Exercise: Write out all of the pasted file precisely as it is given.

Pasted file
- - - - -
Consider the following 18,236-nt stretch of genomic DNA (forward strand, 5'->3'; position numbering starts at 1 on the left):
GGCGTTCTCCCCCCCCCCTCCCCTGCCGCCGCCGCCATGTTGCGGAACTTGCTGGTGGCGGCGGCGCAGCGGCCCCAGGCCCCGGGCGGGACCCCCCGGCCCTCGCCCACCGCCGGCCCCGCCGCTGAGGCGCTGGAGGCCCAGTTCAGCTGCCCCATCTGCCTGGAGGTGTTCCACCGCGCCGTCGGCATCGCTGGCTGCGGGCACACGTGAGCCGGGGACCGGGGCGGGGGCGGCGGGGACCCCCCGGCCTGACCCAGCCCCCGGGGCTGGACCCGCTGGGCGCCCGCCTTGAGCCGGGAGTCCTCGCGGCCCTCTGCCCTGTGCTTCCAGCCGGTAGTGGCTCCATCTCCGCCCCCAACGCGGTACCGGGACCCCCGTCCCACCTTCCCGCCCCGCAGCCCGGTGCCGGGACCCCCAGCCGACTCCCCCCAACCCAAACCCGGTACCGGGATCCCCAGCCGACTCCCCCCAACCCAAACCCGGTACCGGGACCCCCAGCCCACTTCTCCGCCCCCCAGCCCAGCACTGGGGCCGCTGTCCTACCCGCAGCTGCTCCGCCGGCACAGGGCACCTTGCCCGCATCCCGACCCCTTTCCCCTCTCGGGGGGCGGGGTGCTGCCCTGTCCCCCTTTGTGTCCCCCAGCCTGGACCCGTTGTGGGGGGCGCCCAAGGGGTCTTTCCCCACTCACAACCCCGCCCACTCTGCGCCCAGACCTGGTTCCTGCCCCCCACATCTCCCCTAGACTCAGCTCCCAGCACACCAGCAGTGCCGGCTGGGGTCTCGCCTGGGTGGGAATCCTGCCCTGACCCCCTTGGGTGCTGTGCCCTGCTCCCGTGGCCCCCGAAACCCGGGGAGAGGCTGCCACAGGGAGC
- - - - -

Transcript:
Consider the following 18,236-nt stretch of genomic DNA (forward strand, 5'->3'; position numbering starts at 1 on the left):
GGCGTTCTCCCCCCCCCCTCCCCTGCCGCCGCCGCCATGTTGCGGAACTTGCTGGTGGCGGCGGCGCAGCGGCCCCAGGCCCCGGGCGGGACCCCCCGGCCCTCGCCCACCGCCGGCCCCGCCGCTGAGGCGCTGGAGGCCCAGTTCAGCTGCCCCATCTGCCTGGAGGTGTTCCACCGCGCCGTCGGCATCGCTGGCTGCGGGCACACGTGAGCCGGGGACCGGGGCGGGGGCGGCGGGGACCCCCCGGCCTGACCCAGCCCCCGGGGCTGGACCCGCTGGGCGCCCGCCTTGAGCCGGGAGTCCTCGCGGCCCTCTGCCCTGTGCTTCCAGCCGGTAGTGGCTCCATCTCCGCCCCCAACGCGGTACCGGGACCCCCGTCCCACCTTCCCGCCCCGCAGCCCGGTGCCGGGACCCCCAGCCGACTCCCCCCAACCCAAACCCGGTACCGGGATCCCCAGCCGACTCCCCCCAACCCAAACCCGGTACCGGGACCCCCAGCCCACTTCTCCGCCCCCCAGCCCAGCACTGGGGCCGCTGTCCTACCCGCAGCTGCTCCGCCGGCACAGGGCACCTTGCCCGCATCCCGACCCCTTTCCCCTCTCGGGGGGCGGGGTGCTGCCCTGTCCCCCTTTGTGTCCCCCAGCCTGGACCCGTTGTGGGGGGCGCCCAAGGGGTCTTTCCCCACTCACAACCCCGCCCACTCTGCGCCCAGACCTGGTTCCTGCCCCCCACATCTCCCCTAGACTCAGCTCCCAGCACACCAGCAGTGCCGGCTGGGGTCTCGCCTGGGTGGGAATCCTGCCCTGACCCCCTTGGGTGCTGTGCCCTGCTCCCGTGGCCCCCGAAACCCGGGGAGAGGCTGCCACAGGGAGC